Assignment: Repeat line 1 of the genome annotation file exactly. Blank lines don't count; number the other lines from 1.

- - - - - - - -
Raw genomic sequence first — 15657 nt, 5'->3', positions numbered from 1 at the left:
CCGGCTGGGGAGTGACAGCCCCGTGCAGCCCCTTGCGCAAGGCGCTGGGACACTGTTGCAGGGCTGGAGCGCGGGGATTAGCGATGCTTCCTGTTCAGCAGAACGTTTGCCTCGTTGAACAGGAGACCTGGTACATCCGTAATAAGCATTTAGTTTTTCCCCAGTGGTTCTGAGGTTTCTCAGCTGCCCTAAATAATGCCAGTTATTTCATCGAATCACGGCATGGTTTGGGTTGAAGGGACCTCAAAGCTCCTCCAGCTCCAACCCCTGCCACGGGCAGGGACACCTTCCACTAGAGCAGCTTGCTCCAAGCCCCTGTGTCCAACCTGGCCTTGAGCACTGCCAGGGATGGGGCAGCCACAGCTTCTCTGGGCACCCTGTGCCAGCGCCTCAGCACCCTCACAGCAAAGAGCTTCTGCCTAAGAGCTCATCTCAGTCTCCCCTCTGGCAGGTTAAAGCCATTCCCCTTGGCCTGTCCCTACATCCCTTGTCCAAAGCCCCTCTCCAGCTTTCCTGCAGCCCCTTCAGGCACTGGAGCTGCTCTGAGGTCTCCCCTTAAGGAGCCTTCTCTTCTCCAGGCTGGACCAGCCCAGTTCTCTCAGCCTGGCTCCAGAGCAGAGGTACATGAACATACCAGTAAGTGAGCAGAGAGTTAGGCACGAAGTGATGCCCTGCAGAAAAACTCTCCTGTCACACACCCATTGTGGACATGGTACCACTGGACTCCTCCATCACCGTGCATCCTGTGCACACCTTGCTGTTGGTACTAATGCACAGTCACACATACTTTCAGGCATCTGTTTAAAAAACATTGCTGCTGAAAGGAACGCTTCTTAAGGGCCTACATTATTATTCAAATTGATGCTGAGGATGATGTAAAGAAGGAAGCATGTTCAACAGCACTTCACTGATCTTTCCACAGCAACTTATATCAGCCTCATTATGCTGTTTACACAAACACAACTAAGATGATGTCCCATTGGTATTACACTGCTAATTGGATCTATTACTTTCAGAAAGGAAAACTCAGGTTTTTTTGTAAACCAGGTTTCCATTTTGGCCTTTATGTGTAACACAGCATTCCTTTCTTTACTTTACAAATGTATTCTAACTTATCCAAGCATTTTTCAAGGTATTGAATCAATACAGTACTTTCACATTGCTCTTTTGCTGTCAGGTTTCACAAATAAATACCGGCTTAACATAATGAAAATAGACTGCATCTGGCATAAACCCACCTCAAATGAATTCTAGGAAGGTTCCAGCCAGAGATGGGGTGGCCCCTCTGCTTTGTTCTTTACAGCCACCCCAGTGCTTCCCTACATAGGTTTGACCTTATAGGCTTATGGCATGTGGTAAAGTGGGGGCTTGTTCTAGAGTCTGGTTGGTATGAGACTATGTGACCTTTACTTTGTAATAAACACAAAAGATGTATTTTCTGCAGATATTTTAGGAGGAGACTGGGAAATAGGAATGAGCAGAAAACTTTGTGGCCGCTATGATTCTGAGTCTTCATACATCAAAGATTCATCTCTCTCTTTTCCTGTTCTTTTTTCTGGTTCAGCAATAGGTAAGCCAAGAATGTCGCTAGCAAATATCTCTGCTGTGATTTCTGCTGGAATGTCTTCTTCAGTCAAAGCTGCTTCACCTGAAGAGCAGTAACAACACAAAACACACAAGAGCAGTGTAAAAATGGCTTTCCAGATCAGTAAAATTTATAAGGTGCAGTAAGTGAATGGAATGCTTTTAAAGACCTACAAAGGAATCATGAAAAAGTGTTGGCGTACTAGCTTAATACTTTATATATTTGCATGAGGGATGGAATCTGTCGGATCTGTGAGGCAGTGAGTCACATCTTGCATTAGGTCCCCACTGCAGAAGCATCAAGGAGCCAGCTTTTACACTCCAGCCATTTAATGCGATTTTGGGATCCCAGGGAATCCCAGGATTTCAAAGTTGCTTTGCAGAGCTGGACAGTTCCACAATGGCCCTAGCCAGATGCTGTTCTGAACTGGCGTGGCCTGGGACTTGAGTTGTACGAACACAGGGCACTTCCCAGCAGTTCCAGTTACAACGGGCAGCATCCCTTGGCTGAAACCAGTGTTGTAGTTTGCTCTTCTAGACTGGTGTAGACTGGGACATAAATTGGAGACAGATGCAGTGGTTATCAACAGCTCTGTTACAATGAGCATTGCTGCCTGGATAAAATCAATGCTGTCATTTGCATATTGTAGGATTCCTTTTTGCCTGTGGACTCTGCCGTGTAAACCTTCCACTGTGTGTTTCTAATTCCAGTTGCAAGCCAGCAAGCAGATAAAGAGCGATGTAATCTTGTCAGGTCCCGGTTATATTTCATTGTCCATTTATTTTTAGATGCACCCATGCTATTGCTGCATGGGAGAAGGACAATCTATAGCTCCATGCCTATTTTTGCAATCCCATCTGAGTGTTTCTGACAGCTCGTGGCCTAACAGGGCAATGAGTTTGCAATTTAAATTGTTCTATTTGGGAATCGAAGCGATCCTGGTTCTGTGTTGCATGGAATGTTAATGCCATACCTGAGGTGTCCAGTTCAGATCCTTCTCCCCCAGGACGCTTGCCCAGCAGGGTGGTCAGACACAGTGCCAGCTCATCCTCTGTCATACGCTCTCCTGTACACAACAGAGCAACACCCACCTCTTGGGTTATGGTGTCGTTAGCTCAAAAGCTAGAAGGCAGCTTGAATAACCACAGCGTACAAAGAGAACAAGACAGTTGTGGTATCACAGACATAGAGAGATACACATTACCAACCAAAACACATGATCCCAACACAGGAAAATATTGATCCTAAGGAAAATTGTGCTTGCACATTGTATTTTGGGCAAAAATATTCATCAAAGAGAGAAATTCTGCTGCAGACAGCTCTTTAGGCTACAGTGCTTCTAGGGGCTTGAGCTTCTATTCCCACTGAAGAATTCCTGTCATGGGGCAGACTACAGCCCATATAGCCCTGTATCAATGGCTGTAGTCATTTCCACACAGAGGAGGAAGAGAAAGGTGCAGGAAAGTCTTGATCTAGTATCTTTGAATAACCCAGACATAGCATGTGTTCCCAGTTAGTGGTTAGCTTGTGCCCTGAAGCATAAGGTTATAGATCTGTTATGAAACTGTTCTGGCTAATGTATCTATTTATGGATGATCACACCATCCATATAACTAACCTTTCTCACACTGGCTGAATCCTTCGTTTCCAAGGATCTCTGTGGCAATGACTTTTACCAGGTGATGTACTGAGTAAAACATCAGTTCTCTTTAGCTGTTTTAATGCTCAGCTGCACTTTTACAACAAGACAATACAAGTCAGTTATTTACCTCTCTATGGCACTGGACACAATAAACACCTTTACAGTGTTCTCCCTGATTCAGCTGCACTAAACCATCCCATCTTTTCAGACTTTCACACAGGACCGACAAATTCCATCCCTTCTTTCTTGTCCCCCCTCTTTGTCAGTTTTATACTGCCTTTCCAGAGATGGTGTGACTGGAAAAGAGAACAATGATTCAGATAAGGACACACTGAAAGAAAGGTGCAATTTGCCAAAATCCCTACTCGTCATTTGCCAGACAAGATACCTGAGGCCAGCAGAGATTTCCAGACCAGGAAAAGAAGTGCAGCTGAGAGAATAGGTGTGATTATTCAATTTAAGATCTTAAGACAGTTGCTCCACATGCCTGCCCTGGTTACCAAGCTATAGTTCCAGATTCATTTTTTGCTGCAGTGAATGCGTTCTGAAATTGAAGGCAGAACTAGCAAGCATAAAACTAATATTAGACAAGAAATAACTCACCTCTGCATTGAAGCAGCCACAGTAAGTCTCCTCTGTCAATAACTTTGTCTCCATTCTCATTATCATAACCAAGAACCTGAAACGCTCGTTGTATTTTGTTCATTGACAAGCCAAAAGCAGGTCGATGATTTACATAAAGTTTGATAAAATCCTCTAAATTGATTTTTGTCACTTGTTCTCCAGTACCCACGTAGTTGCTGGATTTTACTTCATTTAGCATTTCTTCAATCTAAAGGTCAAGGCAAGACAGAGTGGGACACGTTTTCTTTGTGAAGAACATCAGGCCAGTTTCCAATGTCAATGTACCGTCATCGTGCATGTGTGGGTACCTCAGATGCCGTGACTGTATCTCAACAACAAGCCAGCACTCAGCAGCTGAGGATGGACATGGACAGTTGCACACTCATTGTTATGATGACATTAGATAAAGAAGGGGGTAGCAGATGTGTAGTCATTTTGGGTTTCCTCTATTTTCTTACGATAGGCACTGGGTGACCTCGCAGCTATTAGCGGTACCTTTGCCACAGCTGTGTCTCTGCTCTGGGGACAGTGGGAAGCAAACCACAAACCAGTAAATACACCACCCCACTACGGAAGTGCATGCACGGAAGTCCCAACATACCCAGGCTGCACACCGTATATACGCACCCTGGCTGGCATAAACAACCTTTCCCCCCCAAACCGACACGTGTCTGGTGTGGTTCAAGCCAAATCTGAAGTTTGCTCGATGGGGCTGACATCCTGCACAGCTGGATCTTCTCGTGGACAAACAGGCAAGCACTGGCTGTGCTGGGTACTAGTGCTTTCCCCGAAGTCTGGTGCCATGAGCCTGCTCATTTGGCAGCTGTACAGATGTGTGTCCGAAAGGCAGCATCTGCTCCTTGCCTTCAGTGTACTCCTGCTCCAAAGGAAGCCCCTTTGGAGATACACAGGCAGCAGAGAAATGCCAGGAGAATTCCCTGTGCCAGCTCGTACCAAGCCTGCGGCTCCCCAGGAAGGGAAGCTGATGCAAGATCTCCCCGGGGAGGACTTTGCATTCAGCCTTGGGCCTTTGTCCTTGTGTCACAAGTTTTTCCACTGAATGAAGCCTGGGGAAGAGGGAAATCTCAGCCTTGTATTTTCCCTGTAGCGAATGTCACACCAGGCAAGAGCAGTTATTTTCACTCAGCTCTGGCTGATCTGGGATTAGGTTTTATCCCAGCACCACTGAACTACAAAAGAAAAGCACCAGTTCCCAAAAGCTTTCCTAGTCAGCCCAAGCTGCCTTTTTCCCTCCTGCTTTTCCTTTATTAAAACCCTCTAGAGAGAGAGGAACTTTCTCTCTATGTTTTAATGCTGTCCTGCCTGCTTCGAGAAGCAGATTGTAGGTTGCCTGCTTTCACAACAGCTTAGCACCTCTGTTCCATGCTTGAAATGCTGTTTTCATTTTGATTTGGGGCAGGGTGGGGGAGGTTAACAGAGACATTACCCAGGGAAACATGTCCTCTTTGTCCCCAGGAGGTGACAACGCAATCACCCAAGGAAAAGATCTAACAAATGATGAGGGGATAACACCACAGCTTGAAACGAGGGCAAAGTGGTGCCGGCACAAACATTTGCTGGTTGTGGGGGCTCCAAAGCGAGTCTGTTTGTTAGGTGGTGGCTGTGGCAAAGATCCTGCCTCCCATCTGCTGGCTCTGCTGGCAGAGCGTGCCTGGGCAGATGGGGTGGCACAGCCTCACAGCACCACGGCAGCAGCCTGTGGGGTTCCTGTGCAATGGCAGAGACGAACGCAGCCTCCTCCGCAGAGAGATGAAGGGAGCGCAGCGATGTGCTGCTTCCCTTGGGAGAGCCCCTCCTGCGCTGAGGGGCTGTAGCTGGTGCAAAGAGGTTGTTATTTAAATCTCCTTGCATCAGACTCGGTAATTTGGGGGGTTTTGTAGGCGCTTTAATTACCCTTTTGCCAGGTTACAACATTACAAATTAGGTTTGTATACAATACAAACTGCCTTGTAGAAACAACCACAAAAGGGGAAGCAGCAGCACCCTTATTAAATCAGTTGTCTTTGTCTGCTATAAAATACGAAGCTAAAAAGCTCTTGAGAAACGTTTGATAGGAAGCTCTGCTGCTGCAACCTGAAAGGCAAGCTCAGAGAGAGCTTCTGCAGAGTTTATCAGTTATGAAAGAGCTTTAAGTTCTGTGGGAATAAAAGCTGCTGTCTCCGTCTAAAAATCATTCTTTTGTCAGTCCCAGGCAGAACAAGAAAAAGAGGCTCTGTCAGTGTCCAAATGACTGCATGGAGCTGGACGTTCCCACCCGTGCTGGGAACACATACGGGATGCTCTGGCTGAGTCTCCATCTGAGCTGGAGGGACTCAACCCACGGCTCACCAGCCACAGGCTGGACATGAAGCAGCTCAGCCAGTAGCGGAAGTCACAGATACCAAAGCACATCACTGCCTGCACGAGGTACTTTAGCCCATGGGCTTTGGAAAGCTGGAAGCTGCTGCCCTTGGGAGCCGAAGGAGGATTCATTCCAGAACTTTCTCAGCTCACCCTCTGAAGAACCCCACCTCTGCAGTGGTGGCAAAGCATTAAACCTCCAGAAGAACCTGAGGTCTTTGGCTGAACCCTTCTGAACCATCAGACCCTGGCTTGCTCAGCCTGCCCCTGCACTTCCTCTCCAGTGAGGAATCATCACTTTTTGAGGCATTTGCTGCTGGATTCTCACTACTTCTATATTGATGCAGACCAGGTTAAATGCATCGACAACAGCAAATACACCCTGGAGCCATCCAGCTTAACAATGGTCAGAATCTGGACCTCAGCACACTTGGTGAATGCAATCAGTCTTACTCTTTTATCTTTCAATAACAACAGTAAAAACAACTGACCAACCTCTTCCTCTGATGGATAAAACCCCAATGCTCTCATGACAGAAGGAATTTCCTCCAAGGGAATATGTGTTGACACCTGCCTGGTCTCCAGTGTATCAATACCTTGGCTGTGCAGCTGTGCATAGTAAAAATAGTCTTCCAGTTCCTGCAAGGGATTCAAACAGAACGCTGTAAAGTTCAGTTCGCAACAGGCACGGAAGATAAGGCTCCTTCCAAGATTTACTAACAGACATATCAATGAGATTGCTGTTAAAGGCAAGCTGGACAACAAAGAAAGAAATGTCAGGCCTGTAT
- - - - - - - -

Raw genomic sequence first — 15657 nt, 5'->3', positions numbered from 1 at the left: